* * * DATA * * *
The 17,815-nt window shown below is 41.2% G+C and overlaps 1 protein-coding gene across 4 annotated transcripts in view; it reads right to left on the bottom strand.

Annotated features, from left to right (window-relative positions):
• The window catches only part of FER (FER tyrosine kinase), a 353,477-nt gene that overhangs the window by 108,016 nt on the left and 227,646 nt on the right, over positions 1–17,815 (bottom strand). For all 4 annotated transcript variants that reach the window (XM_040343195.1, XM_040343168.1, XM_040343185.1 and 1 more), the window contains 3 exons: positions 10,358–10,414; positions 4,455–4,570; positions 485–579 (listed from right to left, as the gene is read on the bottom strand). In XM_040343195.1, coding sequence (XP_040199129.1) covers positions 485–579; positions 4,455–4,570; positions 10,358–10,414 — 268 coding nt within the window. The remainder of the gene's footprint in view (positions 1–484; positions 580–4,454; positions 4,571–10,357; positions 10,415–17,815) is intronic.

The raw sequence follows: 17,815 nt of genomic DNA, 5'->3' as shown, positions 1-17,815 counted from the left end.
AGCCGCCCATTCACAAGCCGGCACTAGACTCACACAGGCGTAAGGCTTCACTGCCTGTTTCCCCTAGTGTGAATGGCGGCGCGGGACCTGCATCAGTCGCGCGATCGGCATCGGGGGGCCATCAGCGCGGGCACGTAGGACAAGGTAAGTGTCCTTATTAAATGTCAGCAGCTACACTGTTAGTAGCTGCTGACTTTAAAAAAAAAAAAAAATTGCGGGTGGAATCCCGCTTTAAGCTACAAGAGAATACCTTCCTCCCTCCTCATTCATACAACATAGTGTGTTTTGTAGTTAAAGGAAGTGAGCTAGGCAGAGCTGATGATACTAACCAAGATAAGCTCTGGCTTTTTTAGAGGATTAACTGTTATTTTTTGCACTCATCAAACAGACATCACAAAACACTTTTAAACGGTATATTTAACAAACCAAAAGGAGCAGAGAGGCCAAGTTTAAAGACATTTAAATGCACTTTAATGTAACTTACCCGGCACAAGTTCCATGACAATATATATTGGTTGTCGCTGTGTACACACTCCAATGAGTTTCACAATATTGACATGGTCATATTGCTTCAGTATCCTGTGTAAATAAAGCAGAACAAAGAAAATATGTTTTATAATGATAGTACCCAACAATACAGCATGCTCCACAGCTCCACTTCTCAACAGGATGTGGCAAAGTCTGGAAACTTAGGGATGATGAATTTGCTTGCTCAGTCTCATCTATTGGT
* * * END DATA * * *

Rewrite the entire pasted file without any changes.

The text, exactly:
The 17,815-nt window shown below is 41.2% G+C and overlaps 1 protein-coding gene across 4 annotated transcripts in view; it reads right to left on the bottom strand.

Annotated features, from left to right (window-relative positions):
• The window catches only part of FER (FER tyrosine kinase), a 353,477-nt gene that overhangs the window by 108,016 nt on the left and 227,646 nt on the right, over positions 1–17,815 (bottom strand). For all 4 annotated transcript variants that reach the window (XM_040343195.1, XM_040343168.1, XM_040343185.1 and 1 more), the window contains 3 exons: positions 10,358–10,414; positions 4,455–4,570; positions 485–579 (listed from right to left, as the gene is read on the bottom strand). In XM_040343195.1, coding sequence (XP_040199129.1) covers positions 485–579; positions 4,455–4,570; positions 10,358–10,414 — 268 coding nt within the window. The remainder of the gene's footprint in view (positions 1–484; positions 580–4,454; positions 4,571–10,357; positions 10,415–17,815) is intronic.

The raw sequence follows: 17,815 nt of genomic DNA, 5'->3' as shown, positions 1-17,815 counted from the left end.
AGCCGCCCATTCACAAGCCGGCACTAGACTCACACAGGCGTAAGGCTTCACTGCCTGTTTCCCCTAGTGTGAATGGCGGCGCGGGACCTGCATCAGTCGCGCGATCGGCATCGGGGGGCCATCAGCGCGGGCACGTAGGACAAGGTAAGTGTCCTTATTAAATGTCAGCAGCTACACTGTTAGTAGCTGCTGACTTTAAAAAAAAAAAAAAATTGCGGGTGGAATCCCGCTTTAAGCTACAAGAGAATACCTTCCTCCCTCCTCATTCATACAACATAGTGTGTTTTGTAGTTAAAGGAAGTGAGCTAGGCAGAGCTGATGATACTAACCAAGATAAGCTCTGGCTTTTTTAGAGGATTAACTGTTATTTTTTGCACTCATCAAACAGACATCACAAAACACTTTTAAACGGTATATTTAACAAACCAAAAGGAGCAGAGAGGCCAAGTTTAAAGACATTTAAATGCACTTTAATGTAACTTACCCGGCACAAGTTCCATGACAATATATATTGGTTGTCGCTGTGTACACACTCCAATGAGTTTCACAATATTGACATGGTCATATTGCTTCAGTATCCTGTGTAAATAAAGCAGAACAAAGAAAATATGTTTTATAATGATAGTACCCAACAATACAGCATGCTCCACAGCTCCACTTCTCAACAGGATGTGGCAAAGTCTGGAAACTTAGGGATGATGAATTTGCTTGCTCAGTCTCATCTATTGGT